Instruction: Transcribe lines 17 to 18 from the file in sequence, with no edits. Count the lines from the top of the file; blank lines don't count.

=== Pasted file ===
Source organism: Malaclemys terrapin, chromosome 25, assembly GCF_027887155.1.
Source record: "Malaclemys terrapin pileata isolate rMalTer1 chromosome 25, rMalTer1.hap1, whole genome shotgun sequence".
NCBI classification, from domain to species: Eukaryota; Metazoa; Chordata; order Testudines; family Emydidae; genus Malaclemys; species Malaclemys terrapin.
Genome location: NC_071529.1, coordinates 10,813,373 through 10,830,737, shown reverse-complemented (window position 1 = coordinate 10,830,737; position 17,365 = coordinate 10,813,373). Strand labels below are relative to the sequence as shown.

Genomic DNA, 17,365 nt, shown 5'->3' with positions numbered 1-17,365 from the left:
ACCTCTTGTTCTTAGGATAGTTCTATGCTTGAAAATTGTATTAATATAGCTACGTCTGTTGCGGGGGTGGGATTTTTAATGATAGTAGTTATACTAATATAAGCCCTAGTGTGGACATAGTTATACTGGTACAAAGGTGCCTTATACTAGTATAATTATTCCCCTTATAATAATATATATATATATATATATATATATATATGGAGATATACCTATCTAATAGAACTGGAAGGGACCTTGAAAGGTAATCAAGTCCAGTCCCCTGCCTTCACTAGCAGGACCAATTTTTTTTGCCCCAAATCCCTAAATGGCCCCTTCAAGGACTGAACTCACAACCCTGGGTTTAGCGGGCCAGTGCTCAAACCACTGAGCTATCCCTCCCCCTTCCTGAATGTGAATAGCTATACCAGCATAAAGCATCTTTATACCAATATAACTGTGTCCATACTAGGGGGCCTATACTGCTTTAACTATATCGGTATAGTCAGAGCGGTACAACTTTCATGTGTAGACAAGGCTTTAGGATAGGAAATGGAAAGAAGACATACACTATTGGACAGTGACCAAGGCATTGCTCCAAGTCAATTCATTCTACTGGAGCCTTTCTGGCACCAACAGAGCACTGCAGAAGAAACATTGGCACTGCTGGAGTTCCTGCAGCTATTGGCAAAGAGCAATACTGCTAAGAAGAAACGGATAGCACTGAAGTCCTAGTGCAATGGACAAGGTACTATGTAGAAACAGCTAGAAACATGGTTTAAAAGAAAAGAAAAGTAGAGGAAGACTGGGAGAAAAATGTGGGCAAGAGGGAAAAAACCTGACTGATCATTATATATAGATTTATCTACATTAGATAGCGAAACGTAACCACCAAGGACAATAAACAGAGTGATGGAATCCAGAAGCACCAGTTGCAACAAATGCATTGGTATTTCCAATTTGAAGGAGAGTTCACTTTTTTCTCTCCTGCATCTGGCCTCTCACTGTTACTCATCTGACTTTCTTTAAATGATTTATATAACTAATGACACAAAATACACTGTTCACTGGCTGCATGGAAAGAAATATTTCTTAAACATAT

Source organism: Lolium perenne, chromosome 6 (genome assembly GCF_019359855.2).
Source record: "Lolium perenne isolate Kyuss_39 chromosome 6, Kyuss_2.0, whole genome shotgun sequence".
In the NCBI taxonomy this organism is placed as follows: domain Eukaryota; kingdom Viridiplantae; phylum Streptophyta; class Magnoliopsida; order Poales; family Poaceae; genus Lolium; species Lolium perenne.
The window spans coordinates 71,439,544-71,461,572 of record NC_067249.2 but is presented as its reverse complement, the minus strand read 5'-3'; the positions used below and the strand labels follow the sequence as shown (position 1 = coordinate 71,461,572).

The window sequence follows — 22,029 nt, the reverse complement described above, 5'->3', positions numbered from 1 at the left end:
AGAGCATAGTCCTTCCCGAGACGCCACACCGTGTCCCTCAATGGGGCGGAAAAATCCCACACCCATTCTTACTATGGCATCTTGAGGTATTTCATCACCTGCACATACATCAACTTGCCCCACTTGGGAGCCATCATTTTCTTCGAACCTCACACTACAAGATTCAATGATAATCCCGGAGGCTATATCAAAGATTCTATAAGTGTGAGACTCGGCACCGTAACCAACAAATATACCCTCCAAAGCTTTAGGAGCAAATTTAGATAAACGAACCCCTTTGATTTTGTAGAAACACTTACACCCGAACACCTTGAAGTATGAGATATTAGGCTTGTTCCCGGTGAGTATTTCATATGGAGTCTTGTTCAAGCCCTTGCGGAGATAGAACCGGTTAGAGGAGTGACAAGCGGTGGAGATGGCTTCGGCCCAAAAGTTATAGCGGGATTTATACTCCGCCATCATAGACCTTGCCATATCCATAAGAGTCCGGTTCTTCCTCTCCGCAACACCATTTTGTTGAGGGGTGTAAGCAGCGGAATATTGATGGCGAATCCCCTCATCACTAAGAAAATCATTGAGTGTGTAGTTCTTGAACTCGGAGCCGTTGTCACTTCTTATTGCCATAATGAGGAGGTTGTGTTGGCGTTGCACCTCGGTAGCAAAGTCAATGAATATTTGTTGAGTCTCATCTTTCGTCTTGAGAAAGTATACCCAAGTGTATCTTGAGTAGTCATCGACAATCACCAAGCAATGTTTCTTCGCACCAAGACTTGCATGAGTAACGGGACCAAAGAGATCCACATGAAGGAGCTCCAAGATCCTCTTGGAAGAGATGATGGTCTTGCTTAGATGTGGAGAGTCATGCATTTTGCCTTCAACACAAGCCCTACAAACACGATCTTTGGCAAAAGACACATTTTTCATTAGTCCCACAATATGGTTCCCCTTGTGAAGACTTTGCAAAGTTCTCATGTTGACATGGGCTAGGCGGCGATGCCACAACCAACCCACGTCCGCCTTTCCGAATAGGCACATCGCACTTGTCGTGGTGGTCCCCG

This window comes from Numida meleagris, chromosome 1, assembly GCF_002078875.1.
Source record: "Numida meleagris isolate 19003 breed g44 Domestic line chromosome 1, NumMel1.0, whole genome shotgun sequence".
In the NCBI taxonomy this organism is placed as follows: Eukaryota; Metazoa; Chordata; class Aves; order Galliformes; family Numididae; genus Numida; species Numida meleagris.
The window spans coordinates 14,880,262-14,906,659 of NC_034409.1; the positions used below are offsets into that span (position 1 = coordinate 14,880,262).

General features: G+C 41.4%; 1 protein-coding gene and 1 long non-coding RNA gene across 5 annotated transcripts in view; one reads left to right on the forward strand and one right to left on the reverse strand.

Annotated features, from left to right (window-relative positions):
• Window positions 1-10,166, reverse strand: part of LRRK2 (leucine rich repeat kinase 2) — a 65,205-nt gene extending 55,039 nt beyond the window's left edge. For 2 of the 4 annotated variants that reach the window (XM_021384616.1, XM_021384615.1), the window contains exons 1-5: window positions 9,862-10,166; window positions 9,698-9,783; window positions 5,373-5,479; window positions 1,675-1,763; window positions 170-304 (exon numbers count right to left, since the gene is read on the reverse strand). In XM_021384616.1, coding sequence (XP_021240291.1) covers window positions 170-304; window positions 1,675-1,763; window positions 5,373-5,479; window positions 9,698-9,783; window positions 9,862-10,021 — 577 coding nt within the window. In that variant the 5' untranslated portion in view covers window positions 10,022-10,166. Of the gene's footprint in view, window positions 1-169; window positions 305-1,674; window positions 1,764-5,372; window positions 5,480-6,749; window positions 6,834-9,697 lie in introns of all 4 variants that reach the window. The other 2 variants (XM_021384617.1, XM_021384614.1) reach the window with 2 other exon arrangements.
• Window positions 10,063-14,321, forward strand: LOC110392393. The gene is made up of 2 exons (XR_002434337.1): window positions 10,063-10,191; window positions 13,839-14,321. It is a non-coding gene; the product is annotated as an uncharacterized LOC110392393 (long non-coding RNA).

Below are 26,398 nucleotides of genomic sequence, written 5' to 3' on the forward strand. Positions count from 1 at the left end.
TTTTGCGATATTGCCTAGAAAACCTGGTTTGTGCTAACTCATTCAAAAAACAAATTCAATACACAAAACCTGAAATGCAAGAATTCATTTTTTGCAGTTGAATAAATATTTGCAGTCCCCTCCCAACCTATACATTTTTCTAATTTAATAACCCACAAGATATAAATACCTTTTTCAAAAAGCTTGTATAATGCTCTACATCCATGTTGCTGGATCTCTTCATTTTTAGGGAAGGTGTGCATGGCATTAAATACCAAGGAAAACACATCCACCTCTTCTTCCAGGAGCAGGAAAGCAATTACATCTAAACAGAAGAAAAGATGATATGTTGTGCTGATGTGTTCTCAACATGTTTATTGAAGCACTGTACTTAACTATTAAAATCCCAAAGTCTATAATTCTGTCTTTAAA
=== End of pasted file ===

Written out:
General features: G+C 41.4%; 1 protein-coding gene and 1 long non-coding RNA gene across 5 annotated transcripts in view; one reads left to right on the forward strand and one right to left on the reverse strand.

Annotated features, from left to right (window-relative positions):